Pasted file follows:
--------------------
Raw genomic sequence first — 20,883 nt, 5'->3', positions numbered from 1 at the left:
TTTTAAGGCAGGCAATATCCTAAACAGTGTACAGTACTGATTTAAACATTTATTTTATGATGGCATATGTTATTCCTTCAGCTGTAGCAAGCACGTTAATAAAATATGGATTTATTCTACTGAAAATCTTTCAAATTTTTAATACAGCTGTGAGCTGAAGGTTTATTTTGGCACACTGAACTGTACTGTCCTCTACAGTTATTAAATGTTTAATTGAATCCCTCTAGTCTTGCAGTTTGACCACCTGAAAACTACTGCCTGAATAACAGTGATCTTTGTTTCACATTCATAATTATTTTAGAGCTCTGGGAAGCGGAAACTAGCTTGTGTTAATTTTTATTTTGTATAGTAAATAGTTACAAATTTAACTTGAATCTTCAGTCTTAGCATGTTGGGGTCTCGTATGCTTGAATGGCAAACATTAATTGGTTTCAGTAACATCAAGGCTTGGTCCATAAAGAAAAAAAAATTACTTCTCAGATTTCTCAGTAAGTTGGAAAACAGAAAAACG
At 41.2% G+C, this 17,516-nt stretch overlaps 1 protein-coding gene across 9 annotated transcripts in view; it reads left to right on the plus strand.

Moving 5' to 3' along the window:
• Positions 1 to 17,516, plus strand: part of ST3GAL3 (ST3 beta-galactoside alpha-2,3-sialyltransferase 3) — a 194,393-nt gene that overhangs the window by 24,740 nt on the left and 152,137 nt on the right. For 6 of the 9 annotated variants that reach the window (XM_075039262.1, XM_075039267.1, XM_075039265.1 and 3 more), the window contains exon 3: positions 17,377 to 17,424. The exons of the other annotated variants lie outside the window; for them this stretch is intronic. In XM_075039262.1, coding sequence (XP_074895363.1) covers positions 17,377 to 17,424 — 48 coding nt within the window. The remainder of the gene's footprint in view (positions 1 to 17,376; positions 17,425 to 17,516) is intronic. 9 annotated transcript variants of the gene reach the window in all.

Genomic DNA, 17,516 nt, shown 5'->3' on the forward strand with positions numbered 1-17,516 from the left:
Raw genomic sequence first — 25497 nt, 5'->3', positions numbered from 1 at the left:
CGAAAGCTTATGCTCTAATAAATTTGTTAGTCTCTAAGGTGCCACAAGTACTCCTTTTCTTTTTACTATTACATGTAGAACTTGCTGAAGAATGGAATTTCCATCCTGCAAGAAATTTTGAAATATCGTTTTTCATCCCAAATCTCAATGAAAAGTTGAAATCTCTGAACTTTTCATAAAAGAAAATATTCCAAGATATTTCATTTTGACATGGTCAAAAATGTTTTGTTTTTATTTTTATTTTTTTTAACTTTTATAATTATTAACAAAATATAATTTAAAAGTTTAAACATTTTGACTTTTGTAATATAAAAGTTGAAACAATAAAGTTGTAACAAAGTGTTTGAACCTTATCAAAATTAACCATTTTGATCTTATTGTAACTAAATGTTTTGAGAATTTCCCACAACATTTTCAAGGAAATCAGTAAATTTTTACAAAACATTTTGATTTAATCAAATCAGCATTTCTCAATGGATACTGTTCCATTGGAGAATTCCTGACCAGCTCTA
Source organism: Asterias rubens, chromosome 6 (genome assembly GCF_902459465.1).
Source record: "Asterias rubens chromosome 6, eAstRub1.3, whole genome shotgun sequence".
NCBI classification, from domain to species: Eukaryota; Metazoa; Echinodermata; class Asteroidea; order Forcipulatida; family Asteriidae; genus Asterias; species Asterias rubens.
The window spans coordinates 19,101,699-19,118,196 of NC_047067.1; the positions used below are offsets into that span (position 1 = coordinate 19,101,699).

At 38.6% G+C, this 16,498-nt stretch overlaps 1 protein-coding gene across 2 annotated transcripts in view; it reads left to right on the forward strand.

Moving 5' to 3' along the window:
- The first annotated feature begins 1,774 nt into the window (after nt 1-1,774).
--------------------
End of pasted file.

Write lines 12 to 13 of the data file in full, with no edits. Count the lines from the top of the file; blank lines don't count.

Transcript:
The window spans coordinates 19,101,699-19,118,196 of NC_047067.1; the positions used below are offsets into that span (position 1 = coordinate 19,101,699).

At 38.6% G+C, this 16,498-nt stretch overlaps 1 protein-coding gene across 2 annotated transcripts in view; it reads left to right on the forward strand.